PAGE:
US: Respect for Rights Failed To Improve in ’07

Despite the successes recorded in 2007 by the Khmer Rouge tribunal, which arrested and charged five of the former regime’s leaders, Cambodia failed to improve its re­spect for fundamental human rights last year, the US State De­partment announced Wednesday.

“The government’s human rights record remained poor,” the agency wrote in its global survey of human rights practices, published annually since 1977.

“[S]ecurity forces committed extrajudicial killings and acted with impunity. There was little political will to address the failure by government authorities to adhere to the rule of law,” the report said. “Corruption was endemic and ex­ten­ded to all throughout all segments of society.”

Government spokesman and In­formation Minister Khieu Kan­harith said he was too busy to comment Wednesday, while other officials said they were net yet familiar with the report’s contents.

CPP National Assembly First Vice President Nguon Nhel said the nation was still emerging from trauma, but had achiev­ed peace.

“If the evaluation is based on a country that has just emerged from civil wars, it should be praised,” he said.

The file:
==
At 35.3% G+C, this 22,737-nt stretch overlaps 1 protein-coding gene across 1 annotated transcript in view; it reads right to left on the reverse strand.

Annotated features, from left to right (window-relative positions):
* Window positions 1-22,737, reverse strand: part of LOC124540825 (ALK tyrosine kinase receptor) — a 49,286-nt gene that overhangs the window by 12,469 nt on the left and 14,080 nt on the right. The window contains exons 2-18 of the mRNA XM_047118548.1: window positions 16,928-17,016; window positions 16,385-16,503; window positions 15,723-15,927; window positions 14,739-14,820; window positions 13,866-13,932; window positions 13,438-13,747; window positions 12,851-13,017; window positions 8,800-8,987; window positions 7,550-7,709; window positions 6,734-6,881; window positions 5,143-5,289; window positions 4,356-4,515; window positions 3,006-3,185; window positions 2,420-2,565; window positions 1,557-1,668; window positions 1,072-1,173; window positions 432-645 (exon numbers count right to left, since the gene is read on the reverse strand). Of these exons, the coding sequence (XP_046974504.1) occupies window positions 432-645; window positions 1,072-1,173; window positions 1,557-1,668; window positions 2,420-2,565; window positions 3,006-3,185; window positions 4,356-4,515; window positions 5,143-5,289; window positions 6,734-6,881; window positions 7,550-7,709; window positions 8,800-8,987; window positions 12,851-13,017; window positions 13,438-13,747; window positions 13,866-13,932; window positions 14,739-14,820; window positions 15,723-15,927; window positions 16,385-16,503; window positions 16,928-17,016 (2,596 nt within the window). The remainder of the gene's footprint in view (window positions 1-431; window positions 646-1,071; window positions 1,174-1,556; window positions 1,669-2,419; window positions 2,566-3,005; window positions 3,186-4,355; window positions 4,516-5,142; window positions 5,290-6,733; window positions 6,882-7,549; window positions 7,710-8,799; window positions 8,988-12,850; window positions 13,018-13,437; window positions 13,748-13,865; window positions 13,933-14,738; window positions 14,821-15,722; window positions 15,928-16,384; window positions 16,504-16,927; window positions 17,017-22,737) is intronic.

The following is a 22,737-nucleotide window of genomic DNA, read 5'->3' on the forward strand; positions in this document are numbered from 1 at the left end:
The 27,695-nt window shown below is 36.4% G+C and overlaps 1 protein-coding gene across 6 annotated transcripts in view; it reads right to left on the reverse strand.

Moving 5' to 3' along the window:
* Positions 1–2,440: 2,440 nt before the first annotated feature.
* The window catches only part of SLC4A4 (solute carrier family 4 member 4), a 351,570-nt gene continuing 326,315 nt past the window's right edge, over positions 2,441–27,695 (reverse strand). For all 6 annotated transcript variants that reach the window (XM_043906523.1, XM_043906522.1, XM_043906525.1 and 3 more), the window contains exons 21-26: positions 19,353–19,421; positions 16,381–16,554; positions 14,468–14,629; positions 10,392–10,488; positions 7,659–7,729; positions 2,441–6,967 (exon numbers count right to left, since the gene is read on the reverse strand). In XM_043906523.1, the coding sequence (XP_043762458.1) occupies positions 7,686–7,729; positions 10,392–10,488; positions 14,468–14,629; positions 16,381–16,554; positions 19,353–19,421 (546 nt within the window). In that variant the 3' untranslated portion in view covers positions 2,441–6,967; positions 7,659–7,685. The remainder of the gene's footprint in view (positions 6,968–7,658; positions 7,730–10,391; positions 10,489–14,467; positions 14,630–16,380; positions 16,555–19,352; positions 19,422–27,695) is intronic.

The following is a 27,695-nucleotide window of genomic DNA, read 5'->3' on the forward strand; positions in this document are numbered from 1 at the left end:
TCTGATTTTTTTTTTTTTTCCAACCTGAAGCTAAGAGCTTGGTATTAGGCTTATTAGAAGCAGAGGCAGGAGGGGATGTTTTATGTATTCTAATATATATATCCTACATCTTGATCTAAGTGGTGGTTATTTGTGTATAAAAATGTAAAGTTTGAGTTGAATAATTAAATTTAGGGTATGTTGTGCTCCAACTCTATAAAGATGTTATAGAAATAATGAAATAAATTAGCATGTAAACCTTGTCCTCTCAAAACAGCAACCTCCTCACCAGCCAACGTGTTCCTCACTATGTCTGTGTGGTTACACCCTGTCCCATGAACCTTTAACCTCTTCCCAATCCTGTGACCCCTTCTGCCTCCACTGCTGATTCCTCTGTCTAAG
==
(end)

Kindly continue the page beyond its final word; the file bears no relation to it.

“If this were the case, maybe there wouldn’t be any investors coming,” he said. “We can travel from Siem Reap to Phnom Penh at night any time.”

Drawing heavily on information from the US-funded rights groups Adhoc and Licadho, the report said police were responsible for 14 of 2007’s 53 extrajudicial killings, that 155 detainees in 18 prisons claimed to have been tortured and that the number of physical assaults by government agents rose to 180 from 164 in 2006.

The courts accepted forced con-fes­sions as evidence, according to the report, which also spotlighted February 2007’s unsolved killing of labor leader Hy Vuthy and June’s apparent abduction by security agents of Khmer Krom monk Tim Sakhorn, who is currently in a Viet­namese prison.

Labor Ministry officials had some success in upholding workers rights, according to the report, issuing companies with 1,032 formal warnings for violations, imposing 10 fines, charging five employers with breaking the labor law and regulations, and forwarding 83 disputes for resolution by the Ar­bi­tra­tion Council.

“No aspect of the law prohibiting child labor was adequately e­n­for­ced in the formal employment sector. No employer was prosecuted for violating laws against child la­bor,” the report said, citing 2006 da­ta that 1.5 million Cambodian children were engaged in illegal labor.

Labor Ministry officials declined to comment Wednesday.

Political observer Chea Vannath said Wednesday that Cambodia’s po­verty and violent past may ac­count for the poor grades in the report and that many abuses tended to occur in remote areas.

“In the big cities, local authorities may learn to respect human rights. Change the location…and the lo­cal authorities are not ex­posed to training on human rights abuses,” she said.

  (Additional reporting by Prak Chan Thul)

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